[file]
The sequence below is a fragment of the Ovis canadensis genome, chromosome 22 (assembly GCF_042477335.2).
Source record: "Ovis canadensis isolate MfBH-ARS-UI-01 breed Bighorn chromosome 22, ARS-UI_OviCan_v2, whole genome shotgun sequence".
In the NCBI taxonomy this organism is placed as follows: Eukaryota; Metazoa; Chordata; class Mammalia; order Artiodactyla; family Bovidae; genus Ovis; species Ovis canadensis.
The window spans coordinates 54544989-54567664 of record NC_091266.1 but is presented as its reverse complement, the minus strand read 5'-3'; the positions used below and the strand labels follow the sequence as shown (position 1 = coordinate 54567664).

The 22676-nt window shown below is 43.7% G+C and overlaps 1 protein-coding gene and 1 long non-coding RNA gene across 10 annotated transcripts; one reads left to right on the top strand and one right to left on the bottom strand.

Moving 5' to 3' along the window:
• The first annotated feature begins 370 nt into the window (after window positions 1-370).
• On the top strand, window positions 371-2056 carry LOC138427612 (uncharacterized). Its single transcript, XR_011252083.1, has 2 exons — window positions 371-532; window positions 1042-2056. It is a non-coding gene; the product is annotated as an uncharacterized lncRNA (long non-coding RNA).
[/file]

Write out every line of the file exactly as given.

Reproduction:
The sequence below is a fragment of the Ovis canadensis genome, chromosome 22 (assembly GCF_042477335.2).
Source record: "Ovis canadensis isolate MfBH-ARS-UI-01 breed Bighorn chromosome 22, ARS-UI_OviCan_v2, whole genome shotgun sequence".
In the NCBI taxonomy this organism is placed as follows: Eukaryota; Metazoa; Chordata; class Mammalia; order Artiodactyla; family Bovidae; genus Ovis; species Ovis canadensis.
The window spans coordinates 54544989-54567664 of record NC_091266.1 but is presented as its reverse complement, the minus strand read 5'-3'; the positions used below and the strand labels follow the sequence as shown (position 1 = coordinate 54567664).

The 22676-nt window shown below is 43.7% G+C and overlaps 1 protein-coding gene and 1 long non-coding RNA gene across 10 annotated transcripts; one reads left to right on the top strand and one right to left on the bottom strand.

Moving 5' to 3' along the window:
• The first annotated feature begins 370 nt into the window (after window positions 1-370).
• On the top strand, window positions 371-2056 carry LOC138427612 (uncharacterized). Its single transcript, XR_011252083.1, has 2 exons — window positions 371-532; window positions 1042-2056. It is a non-coding gene; the product is annotated as an uncharacterized lncRNA (long non-coding RNA).